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You are watching: The fortune teller de la tour


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Georges de La Tour


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Metropolitan Museum of Art


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1000 5th AvenueNew York, NYUnited States


More about The Fortune-Teller

AllInfoShop
Type
Painting
Year
Probably 1630s
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Medium
Oil paint, Canvas
Dimensions
H: 40 1/8 x W: 48 5/8 in.
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Catalog Number
60.30
Credit Line
Rogers Fund, 1960
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Books

Georges de La Tour and the Enigma of the Visible by Dalia Judovitz

Buy now on Amazon


Books

French Painting in the Golden Age by Christopher Allen

Buy now on Amazon


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Amanda Lampel

Sr. Contributor


Georges de La Tour"s The Fortune Teller is throwing major shade 

Not only is there shade being thrown among the people in this painting, but The Fortune Teller has been the subject of shade since it first magically surfaced in a private collection in France in 1879 – even though The Metropolitan Museum of Art dates the painting to the 1630s. The painting might be the companion to Cheat with the Ace of Clubs at the Kimbell Art Museum or to Cheat with the Ace of Diamonds at the Louvre. Whatever it is, like the trickery that is the subject of the painting and either of its possible counterparts, this work just might have a few tricks up its own sleeve.

Although The Met has staunchly maintained that it has an authentic, seventeenth-century work by La Tour, there are many scholars who believe that the painting is a 20th-century fake, and there was even a 60 Minutes exposé that aired in 1982 attempting to reveal the painting’s nefarious beginnings. A scandal of this proportion would certainly rock The Met’s street cred as one of the most reputable museums in the world, and there were rumors that The Met was going to sue CBS for this report. But just as the old hag swindles the boy in La Tour’s painting, The Met might be pulling a fast one on art lovers everywhere.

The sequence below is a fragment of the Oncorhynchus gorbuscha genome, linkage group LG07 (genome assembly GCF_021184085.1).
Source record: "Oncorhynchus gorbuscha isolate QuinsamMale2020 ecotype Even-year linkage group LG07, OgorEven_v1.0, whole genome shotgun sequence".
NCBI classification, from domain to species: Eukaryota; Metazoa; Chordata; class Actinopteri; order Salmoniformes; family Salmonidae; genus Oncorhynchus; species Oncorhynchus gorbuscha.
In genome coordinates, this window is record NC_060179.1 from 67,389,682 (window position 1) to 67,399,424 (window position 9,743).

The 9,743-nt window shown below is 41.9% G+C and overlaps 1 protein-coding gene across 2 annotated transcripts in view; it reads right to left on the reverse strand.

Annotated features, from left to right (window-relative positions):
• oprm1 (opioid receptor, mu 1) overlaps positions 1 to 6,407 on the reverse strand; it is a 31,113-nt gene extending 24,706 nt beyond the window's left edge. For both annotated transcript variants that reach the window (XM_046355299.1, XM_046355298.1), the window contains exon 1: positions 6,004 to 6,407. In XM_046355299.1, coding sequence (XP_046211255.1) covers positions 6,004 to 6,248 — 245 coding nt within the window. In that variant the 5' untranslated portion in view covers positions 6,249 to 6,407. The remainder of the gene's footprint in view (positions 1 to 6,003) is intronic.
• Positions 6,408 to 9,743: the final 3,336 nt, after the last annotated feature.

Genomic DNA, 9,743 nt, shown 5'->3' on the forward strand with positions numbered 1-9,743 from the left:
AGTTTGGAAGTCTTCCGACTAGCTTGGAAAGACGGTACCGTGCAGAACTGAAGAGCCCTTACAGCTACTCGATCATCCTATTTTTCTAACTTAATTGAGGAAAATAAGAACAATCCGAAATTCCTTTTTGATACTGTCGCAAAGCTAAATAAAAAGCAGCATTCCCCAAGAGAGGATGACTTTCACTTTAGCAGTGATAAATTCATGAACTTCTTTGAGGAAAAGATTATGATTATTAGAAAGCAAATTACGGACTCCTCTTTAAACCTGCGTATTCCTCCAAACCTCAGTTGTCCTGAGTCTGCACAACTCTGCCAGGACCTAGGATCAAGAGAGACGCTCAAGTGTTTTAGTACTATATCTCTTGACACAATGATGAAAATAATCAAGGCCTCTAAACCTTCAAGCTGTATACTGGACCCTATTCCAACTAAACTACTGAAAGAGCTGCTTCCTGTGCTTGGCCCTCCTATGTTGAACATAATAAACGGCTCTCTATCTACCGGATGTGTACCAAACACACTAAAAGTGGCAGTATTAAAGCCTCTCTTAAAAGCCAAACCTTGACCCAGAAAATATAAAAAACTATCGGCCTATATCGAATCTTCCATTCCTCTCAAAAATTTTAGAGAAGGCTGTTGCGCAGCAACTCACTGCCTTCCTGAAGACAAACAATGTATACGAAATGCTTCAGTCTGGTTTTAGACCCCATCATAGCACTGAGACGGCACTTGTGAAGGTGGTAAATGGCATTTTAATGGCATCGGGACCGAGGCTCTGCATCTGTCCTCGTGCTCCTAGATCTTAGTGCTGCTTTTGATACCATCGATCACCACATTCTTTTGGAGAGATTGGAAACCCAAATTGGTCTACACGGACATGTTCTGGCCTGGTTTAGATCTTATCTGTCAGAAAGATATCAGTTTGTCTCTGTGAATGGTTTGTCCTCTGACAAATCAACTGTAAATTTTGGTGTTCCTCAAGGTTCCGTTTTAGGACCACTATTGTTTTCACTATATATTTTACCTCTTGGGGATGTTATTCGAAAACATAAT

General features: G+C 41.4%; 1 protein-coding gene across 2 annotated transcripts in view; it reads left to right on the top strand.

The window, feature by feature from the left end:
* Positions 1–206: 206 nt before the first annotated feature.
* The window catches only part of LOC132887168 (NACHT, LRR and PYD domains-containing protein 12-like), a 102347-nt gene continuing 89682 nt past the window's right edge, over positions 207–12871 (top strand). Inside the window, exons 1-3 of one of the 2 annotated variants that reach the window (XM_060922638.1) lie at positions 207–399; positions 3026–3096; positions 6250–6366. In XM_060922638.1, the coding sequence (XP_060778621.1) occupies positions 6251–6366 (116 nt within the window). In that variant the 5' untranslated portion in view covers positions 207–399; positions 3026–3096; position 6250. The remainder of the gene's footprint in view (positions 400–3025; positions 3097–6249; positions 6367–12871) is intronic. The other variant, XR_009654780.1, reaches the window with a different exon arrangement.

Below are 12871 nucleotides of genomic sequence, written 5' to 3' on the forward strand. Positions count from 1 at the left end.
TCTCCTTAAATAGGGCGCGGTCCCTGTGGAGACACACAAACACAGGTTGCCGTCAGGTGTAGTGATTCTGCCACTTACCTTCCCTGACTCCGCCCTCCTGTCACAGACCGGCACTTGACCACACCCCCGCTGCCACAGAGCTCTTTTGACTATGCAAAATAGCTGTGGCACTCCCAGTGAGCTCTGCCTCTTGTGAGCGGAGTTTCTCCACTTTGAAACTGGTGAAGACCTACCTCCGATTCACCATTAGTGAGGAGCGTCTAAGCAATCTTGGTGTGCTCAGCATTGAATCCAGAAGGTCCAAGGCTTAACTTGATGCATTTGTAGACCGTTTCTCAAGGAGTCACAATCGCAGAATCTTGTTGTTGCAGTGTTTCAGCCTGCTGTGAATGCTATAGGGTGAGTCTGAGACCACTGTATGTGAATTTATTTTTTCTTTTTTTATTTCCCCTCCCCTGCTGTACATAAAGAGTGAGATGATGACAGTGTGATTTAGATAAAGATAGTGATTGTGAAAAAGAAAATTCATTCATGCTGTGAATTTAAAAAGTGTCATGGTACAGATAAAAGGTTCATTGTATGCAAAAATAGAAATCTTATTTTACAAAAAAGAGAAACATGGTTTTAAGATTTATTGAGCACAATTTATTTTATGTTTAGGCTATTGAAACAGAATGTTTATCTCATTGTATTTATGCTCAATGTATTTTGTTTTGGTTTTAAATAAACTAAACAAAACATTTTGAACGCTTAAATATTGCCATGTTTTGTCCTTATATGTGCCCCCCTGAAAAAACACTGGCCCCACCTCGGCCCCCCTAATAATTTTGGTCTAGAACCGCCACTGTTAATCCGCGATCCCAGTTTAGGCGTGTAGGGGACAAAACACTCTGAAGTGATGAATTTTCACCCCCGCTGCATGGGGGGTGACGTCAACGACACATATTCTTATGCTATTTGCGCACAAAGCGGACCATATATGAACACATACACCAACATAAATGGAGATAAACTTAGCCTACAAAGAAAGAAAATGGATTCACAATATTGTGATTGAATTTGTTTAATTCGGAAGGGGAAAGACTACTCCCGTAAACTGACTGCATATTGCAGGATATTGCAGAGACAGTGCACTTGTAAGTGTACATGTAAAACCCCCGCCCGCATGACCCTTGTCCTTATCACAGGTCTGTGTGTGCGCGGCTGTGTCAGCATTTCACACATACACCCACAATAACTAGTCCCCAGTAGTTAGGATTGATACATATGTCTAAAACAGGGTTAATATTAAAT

Both sides of the story make good cases, and the fact that actual art scholars believe the painting is indeed fake is pretty alarming. There are a few hints that have led some to believe that The Fortune Teller is a forgery. For one, this particular painting looks vastly different from other works by La Tour. This is a BFD considering there are only thirty-five known works by La Tour today, so there really isn’t a huge body of work to camouflage this not-so-little slip. Scholars have also pointed out that the older gypsy’s costume is too ridiculous compared to other La Tour outfits and doesn’t match with either other contemporary depictions of gypsies from this time or how scholars understood what seventeenth-century gypsies actually wore (hint: not the latest duds from Urban Outfitters). It is also known that, when forgeries do happen, imposters like to hide clues in their fake paintings. “Merde,” or French for shit, was painted into one of the gypsies’ costumes – until The Met removed this little gem in 1982.

Armed with some of the best conservators in the field, The Met retaliated with science. Met conservators figured out that the hidden “merde” was not the work of a forger, but was actually added in by an artist who later restored the painting. Hey, we’ve all had bad days at work, right? To pack another punch, Met conservators went the technical route, just like their haters did. Using X-rays and chemical examinations of the paints used in the work, they discovered that it included a pigment known as lead tin yellow, which artists stopped using after 1750. The scientific discoveries of previous restorations and that specific yellow pigment solidified their case. The Met also relied on the painting’s date of discovery in the late 1870s. If the painting was documented as early as 1879, it couldn’t have possibly been made in the 20th-century. Straight lawyered.

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The Met still stands by the work’s authenticity, as it is currently hanging in the museum’s European Paintings galleries, where you can contemplate the questionable history of the painting as you look at the shifty-eyed gypsies who rob the unsuspecting young man.